Save Money: Produce and Dairy You Can and Cannot Freeze

A freezer with food and thermometer.
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Every time I go to my grandmother's house, I sneak away to do one thing -- I look in her freezer. Yes, that probably sounds rather unusual, but my grandmother, now in her 80s, still holds firm in her belief that no food should be wasted, especially that which she can preserve. Yet is it healthy to use one's freezer as storage for all kinds of foods to be eaten at a later date? This article will explore what foods can and cannot be frozen, from the perspective of health and food quality, in an attempt to save money and minimize waste.

Below is a list of foods that are ideal and maybe less than ideal for storing this way, as well as a brief guide accompanied on how to begin.

Warning: Follow safe food handling procedures to prevent foodborne illnesses.

Fruits and Vegetables

A mass of raspberries and blackberries that are frozen.

Fruits and vegetables are ideal types of foods to store in a freezer. When properly prepared, most can last up to a year while still maintaining zest and flavor when later eaten. Though it can alter texture (the crisp or crunch so often sought after can be lost in the process), the convenience of having ones very own natural foods available at will may be worth the sacrifice.

Produce that Freezes Well

Apples: Wash thoroughly and peel all skins before placing in a storage bag. To prevent browning, try soaking the fruit in simple salt water before freezing.

Bananas: Bananas do not require washing in preparation for storage. Before freezing, peel and place in a storage bag.

Pineapple: Yes, even pineapples can be stored in the freezer, though simply throwing the fruit whole into the icebox will not be effective. To freeze, core and skin the pineapple, cutting it into bite-sized pieces or slices.

Berries: To preserve these fruits, simply wash a bushel and dry thoroughly. This prevents them from clumping in your freezer.

Broccoli: This and many vegetables require a process call “blanching” before freezing, which entails quickly boiling the food for a set number of minutes. To prepare broccoli, simply cut into small, manageable pieces, and blanch for two minutes. Once cooled and dried, store in a sealed bag or container in the freezer.

Peppers: To freeze peppers, wash and slice, being sure to remove all seeds. This vegetable does not require blanching before being bagged and frozen.

Asparagus: Trim any excess pieces that one wouldn’t want to eat and wash the remains thoroughly. Slice each stalk evenly and blanch for two to three minutes. Next, drop the veggies in ice water to quickly cool their temperatures before draining and placing on waxed paper. Stack the waxed paper in layers, in a sealable plastic bag for freezing.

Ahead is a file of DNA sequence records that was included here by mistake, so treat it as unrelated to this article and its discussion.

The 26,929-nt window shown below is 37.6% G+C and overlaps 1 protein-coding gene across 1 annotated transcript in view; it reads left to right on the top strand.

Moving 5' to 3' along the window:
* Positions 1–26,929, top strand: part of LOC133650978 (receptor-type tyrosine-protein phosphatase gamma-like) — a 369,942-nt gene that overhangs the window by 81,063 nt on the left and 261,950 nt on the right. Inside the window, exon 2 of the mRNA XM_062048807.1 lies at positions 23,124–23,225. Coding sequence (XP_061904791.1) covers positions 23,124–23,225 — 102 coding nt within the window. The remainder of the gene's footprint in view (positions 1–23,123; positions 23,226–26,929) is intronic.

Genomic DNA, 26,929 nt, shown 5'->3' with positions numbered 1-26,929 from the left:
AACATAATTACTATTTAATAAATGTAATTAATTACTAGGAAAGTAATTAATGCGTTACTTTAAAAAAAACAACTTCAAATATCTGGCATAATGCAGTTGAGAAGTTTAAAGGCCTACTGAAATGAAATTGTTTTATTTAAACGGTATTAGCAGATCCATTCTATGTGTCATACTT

Produce That Doesn't Freeze Well

Watermelon: This fruit can be frozen, (to do so one must simply slice and stack on wax paper before bagging) though it does not hold up as well as many other fruits. The traditional crisp texture had when biting into the food is lost during freezing as the water inside crystallizes. In other words, it gets mushy when thawing.

Celery: To freeze, wash and cut into one-inch pieces and briefly blanch. Let cool, dry, and store. This technique is ideal for using the vegetable in recipes as the texture changes when frozen.

Salad Greens: When stored in extremely cold temperatures, this delicious plant looses its flavor fast. Further, the excess moisture created in the thawing phase is so profound for the notoriously sensitive green it actually makes it wilt.

Potatoes: Freezing a raw potato is a difficult task. Many experts suggest boiling the vegetable before attempting to preserve it, though the process may negatively affect the taste.


A block of wrapped white cheese.

Dairy That Freezes Well

Butter: Butter is a wonderful food to freeze, as it tends to last for a very long time. Brands that feature pasteurized cream hold the best, though the lifespan of unsalted varieties commonly loose flavor. Simply leave in store-bought wrapping and place in the freezer.

Cream Cheese: Similar to butter, store-bought cream cheese is made to withstand the deepest of cold temperatures. Leave it in its wrapping and keep frozen until needed.

Cream: When freezing, the higher the fat content the better. Simply place the whole, unopened carton in the icebox for storage, though avoid re-freezing. Cream-based products that lack fat will not freeze well.

Dairy That Doesn't Freeze Well

Cheese: In theory, cheeses can be frozen, but when thawed they should only be used for the purposes of cooking. It's safe to eat on its own, but the taste will have changed.

Yogurt: This dairy product commonly loses its smooth texture during the chilling and thawing process.

Egg Whites and Egg Yolks Can Be Frozen

Eggs are wonderful frozen. For storage, whites and yolks can be mixed or separated, though if mixed, extra air added from beating should be avoided. You can add a large pinch of salt or sugar to yolks for every three to five egg yolks to prevent them from gelling. Shells must not be present at time of freezing or else the change in temperature that causes expansion will make the eggs break. Allow frozen eggs to thaw in the refrigerator only, and use immediately.